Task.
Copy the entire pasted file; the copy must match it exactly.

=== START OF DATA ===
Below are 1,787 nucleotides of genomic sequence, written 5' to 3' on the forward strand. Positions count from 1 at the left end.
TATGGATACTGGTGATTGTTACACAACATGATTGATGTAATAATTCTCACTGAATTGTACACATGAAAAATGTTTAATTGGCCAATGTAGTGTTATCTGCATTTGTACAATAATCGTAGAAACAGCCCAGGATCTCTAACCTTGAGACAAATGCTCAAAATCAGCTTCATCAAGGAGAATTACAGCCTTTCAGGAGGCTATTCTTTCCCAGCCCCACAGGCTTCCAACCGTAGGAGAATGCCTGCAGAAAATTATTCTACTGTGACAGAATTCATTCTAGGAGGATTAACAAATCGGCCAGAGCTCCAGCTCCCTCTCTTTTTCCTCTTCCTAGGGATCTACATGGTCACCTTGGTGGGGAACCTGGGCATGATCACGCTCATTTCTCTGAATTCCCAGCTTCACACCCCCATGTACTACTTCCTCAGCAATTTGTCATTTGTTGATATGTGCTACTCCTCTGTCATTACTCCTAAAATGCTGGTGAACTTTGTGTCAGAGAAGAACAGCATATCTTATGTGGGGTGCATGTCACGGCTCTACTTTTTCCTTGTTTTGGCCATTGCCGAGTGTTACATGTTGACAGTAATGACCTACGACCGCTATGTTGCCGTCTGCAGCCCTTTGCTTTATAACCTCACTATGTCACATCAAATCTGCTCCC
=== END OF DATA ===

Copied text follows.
Below are 1,787 nucleotides of genomic sequence, written 5' to 3' on the forward strand. Positions count from 1 at the left end.
TATGGATACTGGTGATTGTTACACAACATGATTGATGTAATAATTCTCACTGAATTGTACACATGAAAAATGTTTAATTGGCCAATGTAGTGTTATCTGCATTTGTACAATAATCGTAGAAACAGCCCAGGATCTCTAACCTTGAGACAAATGCTCAAAATCAGCTTCATCAAGGAGAATTACAGCCTTTCAGGAGGCTATTCTTTCCCAGCCCCACAGGCTTCCAACCGTAGGAGAATGCCTGCAGAAAATTATTCTACTGTGACAGAATTCATTCTAGGAGGATTAACAAATCGGCCAGAGCTCCAGCTCCCTCTCTTTTTCCTCTTCCTAGGGATCTACATGGTCACCTTGGTGGGGAACCTGGGCATGATCACGCTCATTTCTCTGAATTCCCAGCTTCACACCCCCATGTACTACTTCCTCAGCAATTTGTCATTTGTTGATATGTGCTACTCCTCTGTCATTACTCCTAAAATGCTGGTGAACTTTGTGTCAGAGAAGAACAGCATATCTTATGTGGGGTGCATGTCACGGCTCTACTTTTTCCTTGTTTTGGCCATTGCCGAGTGTTACATGTTGACAGTAATGACCTACGACCGCTATGTTGCCGTCTGCAGCCCTTTGCTTTATAACCTCACTATGTCACATCAAATCTGCTCCC